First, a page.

Where’s Adobe blocked?

At PBS Mediashift, Jessica Dheere wrote on “Google Blocks Chrome Browser Use in Syria, Iran”. This made me curious about Adobe, so I searched on “site:adobe.com ‘north korea'”. This turned up the Adobe website’s Terms of Use, which describes it this way:

The export and re-export of Adobe Software are controlled by the United States Export Administration Regulations, and such Software may not be exported or re-exported to Cuba, Iran, Libya, North Korea, Sudan, Syria, or any country to which the United States embargoes goods. In addition, the Software may not be distributed to persons on the Table of Denial Orders, the Entity List, or the List of Specially Designated Nationals.

By downloading Software, you are certifying that you are not a national of Cuba, Iran, Libya, North Korea, Sudan, Syria or any country to which the United States embargoes goods, and that you are not a person on the Table of Denial Orders, the Entity List, or the List of Specially Designated Nationals.

From this, I’m assuming both companies are legally bound by the US regulations on cryptographic export, which were logical enough after cryptography won World War II, but which are in a different environment today. Browsers use cryptography for secure communications with servers. No digital lock is uncrackable, but they do add to the cost of unwanted eavesdropping.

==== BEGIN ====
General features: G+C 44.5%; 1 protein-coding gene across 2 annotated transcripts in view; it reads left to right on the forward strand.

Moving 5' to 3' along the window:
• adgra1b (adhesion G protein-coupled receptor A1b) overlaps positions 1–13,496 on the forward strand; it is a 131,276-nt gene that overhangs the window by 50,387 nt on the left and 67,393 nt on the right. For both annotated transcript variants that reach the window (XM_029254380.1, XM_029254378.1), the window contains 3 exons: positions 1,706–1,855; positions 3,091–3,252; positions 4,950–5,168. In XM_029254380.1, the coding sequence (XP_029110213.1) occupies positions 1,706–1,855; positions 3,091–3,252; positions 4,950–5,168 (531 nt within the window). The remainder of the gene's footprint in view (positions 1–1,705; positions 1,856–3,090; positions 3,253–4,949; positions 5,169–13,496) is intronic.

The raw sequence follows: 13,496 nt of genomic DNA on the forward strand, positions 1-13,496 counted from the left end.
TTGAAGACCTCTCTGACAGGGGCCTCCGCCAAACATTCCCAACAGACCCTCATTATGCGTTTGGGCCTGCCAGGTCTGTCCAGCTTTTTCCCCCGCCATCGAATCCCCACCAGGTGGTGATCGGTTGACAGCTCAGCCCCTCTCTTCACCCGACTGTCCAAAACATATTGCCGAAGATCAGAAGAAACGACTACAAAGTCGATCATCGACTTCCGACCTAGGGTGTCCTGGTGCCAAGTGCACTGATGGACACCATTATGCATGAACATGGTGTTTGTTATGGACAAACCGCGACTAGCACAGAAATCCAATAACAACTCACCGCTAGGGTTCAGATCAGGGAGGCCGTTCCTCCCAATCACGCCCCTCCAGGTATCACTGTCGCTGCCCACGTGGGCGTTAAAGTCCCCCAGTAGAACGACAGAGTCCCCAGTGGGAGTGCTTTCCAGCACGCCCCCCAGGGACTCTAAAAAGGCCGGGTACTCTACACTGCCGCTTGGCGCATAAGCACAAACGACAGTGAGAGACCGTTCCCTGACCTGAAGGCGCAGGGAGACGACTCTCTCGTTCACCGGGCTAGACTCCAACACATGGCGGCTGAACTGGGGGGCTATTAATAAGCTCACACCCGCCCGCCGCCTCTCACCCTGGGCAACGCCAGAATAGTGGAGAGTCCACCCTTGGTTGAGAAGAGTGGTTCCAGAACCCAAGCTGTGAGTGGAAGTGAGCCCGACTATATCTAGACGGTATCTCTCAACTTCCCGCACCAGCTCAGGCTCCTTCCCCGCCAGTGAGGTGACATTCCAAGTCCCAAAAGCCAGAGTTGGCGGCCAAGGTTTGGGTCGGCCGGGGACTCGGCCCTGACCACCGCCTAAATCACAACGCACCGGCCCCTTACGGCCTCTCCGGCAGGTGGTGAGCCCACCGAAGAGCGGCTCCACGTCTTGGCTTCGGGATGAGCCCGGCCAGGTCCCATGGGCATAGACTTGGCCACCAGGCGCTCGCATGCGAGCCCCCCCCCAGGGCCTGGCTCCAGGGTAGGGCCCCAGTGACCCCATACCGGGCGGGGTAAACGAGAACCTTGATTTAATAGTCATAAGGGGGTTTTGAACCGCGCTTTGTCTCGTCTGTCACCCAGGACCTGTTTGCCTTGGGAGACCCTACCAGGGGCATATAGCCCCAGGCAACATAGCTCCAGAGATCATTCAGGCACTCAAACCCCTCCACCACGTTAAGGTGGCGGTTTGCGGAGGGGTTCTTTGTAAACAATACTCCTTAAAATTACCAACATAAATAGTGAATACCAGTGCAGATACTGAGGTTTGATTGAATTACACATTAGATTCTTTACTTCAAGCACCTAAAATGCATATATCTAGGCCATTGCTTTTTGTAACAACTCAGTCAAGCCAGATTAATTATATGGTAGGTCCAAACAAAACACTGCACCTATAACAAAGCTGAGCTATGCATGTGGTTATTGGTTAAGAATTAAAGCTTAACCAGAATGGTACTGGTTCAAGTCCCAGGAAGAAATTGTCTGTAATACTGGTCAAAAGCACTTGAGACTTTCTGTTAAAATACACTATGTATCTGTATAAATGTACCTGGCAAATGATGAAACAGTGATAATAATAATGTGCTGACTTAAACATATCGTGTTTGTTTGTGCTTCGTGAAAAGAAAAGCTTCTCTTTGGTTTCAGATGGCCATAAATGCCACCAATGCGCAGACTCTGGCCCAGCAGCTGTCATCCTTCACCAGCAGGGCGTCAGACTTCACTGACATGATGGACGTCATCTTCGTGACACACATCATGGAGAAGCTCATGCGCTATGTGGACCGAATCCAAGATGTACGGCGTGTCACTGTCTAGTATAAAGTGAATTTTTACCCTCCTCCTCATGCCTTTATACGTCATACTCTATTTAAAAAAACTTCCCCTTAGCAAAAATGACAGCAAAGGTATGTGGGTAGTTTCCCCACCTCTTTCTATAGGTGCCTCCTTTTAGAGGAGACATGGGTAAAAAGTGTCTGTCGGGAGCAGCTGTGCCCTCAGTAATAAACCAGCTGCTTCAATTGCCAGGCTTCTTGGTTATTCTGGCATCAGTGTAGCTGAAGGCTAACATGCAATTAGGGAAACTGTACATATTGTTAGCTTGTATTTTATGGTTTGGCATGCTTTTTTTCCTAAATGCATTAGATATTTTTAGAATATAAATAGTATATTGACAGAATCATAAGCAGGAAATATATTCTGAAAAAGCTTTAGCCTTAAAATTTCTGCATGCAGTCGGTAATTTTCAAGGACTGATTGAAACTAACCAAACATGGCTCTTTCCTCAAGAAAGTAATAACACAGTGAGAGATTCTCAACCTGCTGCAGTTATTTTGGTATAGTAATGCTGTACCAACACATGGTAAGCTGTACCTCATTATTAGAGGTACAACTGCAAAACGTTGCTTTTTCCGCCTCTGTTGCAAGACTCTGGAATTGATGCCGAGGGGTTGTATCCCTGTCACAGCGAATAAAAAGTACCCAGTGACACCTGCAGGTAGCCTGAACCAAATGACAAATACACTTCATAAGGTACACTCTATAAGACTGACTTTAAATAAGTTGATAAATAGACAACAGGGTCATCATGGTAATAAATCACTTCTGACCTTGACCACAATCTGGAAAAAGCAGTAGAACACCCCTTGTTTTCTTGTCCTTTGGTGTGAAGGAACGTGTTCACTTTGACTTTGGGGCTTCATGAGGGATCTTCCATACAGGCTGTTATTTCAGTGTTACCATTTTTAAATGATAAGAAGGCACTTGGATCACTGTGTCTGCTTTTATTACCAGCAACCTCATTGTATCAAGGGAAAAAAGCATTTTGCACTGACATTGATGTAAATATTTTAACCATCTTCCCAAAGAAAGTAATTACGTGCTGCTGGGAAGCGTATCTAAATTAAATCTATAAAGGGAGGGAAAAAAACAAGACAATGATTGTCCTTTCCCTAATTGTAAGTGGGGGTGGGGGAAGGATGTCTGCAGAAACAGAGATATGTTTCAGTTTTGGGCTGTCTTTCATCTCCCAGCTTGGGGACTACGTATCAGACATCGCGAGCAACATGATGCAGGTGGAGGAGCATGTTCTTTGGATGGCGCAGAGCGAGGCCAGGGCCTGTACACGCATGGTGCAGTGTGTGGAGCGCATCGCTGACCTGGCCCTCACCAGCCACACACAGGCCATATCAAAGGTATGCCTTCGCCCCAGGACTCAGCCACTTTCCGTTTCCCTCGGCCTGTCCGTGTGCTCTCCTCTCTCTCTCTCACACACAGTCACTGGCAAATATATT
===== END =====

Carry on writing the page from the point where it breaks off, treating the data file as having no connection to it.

Anyway, if you were wondering too, then that’s the link…. 😉

4 Responses to Where’s Adobe blocked?

  1. Hi, John,
    Thanks for following up on this comment made by Sadeq about being able to download Adobe products. I’m not sure about the crytpographic export relationship, but it does seem that US law, even sanctions law, is overly broad for the environment that has evolved over the past few years. Can you think of any legitimate technical reason why these software applications should be banned? Thanks again for keeping the discussion going.

  2. John Dowdell says:

    Hi Jessica, thanks for stopping by. I can’t tell for sure — might be just a general ban on dealing with nations which overly harm their own citizens and others — but cryptographic restrictions have been a common core issue in the past.

  3. chi says:

    I believe this is due to export controls for encryption. Even in 2000, I remember Lotus Notes and Netscape Communicator couldn’t cross borders into Mexico or many other nations. In 2004, the rules became more lax but we still have high export controls over any encryption levels over 64bit.

  4. Hany Maurice says:

    is this still valid ?
    still Sudan and Libya cant get adobe software ??
    [jd sez: This comment’s on an old blogpost, but I don’t remember hearing of any recent changes in national restrictions on cryptographic exports.]